At a hobby show in Shizuoka City, Japan this past weekend, Tamiya unveiled the prototype of a new kit that will apparently be released sometime in the new year.

Although no details have yet been released, it appears that the kit will represent the Kawasaki Ki-61 Hien in 1/72 scale.

The Japanese Ki-61 fighter was designed by Takeo Doi and Shin Owada and manufactured with a license-built versions of the Daimler-Benz DB 601Aa and 605 engines. The type performed its maiden flight in late 1941 and, although plagued by a number of shortcomings, proved effective against P-40s and was even used to engage B-29 bombers at high altitude. It went on to serve until the end of WW2 with about 3,000 examples being produced.

Click below to check out additional photos of the upcoming model.

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HpH has released their massive, limited edition 1/48 B-36 Peacemaker model kit.

The kit reportedly includes fiberglass parts with resin details, metal reinforcements, photoetched parts, decals, mask, and a special certificate bearing a serial number. It is being produced in an extremely limited edition of 100 pieces, and according to HpH, 83 pre-orders had already been accepted prior to release.

Due the technological difficulty and duration of production of such an exclusive kit, the company will manufacture approximately 10 pieces per month, with new orders being dispatched in about 10 months.

Product Page (€475.21, or about $572)

Complete Aircraft Care of Caboolture, Queensland has reported a major milestone in the overhaul of CA-18 Mk. 21 A68-110 with the reunification of the machine’s fuselage and wing.

The aircraft, an Australian-built example of the P-51D, was delivered to the RAAF in 1948 and saw little service prior to being decommissioned in 1957. After being sold, it sat for nearly four decades before becoming the focus of a seven-year restoration by Sandora Aviation in North Brisbane, during which it was converted to a two-seat configuration. In 2002 it returned to the air and is now the the centerpiece of the Caboolture Warplane Museum, providing regular flight experiences with the nonprofit Mustang Flights Australia while also supporting local war service commemorations.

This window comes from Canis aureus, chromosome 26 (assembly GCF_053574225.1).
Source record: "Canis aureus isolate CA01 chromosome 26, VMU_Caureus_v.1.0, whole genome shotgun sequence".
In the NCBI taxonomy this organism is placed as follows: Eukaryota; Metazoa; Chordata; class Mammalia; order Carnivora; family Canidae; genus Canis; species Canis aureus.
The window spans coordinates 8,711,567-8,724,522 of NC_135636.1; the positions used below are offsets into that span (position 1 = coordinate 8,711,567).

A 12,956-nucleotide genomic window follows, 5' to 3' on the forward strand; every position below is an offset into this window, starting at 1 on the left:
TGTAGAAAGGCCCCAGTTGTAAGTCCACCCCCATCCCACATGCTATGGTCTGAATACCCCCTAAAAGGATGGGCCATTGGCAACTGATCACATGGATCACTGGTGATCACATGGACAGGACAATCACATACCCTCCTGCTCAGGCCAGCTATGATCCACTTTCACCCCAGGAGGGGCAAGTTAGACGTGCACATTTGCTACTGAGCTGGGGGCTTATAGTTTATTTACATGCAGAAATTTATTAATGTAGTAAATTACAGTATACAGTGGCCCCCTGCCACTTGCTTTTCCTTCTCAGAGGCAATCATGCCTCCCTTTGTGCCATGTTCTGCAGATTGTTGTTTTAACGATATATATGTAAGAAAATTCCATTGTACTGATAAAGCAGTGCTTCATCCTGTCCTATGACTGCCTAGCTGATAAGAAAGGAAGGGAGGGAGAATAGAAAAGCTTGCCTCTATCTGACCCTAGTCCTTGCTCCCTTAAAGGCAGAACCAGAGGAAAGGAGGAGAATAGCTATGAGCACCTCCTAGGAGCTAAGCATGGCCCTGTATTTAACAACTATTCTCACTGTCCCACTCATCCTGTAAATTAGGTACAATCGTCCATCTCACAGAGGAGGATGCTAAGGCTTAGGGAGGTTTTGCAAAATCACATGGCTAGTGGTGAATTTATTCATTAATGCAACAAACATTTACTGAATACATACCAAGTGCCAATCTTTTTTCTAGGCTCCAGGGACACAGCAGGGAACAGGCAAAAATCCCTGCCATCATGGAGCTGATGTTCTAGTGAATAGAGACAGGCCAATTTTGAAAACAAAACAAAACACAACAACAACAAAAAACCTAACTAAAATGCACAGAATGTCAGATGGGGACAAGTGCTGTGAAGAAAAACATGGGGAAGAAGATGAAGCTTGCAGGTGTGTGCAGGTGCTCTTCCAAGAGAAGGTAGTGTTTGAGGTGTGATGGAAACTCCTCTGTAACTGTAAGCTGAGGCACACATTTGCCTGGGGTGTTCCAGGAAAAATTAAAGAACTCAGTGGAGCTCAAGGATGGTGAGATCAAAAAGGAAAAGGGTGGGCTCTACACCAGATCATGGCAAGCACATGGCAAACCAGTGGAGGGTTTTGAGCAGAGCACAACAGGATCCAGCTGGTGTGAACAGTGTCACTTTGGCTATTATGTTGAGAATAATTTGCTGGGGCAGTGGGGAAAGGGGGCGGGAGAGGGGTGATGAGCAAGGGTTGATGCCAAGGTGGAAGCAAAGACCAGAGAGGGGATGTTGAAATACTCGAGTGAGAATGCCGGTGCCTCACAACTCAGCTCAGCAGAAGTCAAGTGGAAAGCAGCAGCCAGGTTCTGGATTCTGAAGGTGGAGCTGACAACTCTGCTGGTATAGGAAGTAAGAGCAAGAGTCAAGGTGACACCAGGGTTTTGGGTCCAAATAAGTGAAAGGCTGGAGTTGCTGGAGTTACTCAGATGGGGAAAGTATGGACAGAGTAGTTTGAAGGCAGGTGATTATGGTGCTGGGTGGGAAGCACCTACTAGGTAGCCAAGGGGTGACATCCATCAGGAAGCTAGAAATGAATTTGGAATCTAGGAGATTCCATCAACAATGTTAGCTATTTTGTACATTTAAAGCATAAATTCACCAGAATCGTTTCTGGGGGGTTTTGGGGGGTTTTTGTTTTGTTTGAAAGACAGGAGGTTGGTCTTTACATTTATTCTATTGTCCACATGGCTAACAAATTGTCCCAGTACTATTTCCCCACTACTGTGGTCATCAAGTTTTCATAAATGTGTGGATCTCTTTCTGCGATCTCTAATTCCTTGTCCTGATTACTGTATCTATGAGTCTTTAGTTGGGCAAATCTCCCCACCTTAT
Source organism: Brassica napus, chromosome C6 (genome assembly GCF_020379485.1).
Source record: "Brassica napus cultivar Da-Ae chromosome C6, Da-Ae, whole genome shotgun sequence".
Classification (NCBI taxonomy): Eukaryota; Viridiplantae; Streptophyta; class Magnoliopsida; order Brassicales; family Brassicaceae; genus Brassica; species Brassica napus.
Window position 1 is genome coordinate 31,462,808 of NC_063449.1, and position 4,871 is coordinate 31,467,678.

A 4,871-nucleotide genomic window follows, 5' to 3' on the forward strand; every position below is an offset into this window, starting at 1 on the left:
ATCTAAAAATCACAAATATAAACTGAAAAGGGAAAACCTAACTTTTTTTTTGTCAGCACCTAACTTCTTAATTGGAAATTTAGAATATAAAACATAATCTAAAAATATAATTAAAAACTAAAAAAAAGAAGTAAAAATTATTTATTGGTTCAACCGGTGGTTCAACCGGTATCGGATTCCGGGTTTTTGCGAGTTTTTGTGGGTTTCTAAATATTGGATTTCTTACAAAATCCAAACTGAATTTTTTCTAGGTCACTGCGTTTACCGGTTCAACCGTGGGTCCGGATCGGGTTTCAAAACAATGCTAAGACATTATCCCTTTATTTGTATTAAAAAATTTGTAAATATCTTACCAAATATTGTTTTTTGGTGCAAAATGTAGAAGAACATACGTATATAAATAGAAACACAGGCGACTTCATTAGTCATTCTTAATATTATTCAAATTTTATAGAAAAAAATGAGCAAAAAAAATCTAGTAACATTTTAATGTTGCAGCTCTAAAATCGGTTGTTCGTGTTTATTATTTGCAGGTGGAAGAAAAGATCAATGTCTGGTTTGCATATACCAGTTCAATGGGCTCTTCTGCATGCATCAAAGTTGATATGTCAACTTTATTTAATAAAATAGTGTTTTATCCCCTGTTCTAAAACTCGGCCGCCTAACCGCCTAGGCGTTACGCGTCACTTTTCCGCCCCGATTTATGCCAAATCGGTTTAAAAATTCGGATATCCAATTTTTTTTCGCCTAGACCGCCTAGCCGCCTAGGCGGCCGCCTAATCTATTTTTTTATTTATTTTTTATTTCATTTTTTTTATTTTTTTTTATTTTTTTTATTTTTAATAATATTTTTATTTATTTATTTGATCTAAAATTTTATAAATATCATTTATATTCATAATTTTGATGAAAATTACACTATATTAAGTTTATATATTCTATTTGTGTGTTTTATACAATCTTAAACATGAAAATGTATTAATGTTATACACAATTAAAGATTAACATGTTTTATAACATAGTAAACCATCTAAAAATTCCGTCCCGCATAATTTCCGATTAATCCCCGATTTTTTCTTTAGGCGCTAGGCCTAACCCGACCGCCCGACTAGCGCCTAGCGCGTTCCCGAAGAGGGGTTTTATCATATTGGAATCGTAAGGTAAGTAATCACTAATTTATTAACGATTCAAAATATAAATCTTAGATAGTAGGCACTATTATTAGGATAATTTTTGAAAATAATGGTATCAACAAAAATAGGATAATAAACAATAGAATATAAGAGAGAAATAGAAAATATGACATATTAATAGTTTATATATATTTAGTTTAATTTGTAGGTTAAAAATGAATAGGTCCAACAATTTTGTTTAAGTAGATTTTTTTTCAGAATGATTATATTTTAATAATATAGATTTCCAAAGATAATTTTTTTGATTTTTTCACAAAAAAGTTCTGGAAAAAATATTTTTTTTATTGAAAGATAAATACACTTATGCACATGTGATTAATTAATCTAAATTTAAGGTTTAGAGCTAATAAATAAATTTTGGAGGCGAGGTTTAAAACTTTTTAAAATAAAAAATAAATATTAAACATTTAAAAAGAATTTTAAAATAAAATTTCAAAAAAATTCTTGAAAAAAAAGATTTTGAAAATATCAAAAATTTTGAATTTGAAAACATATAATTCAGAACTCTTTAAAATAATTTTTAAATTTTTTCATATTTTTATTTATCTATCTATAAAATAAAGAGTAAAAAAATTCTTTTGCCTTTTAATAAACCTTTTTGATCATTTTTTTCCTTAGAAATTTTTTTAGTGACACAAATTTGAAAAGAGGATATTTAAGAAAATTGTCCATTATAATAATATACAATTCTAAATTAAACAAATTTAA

Following the rebuild, the Mustang will reportedly “be better than original” and as historically correct as it was when it came off the production line. The exacting work even includes minor changes to the livery to make it a better representation of A68-769 “Snifter,” a machine that served with 82 Squadron in Japan and 77 Squadron in Korea.

Currently, the Mustang is said to be “very near completion” and will undergo full power ground runs and a test flying program before returning to commercial operations. Click below to check out a video of the recent joining of the fuselage and wing.

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A Curtiss Jenny project accompanied by “many extra parts” has hit the market.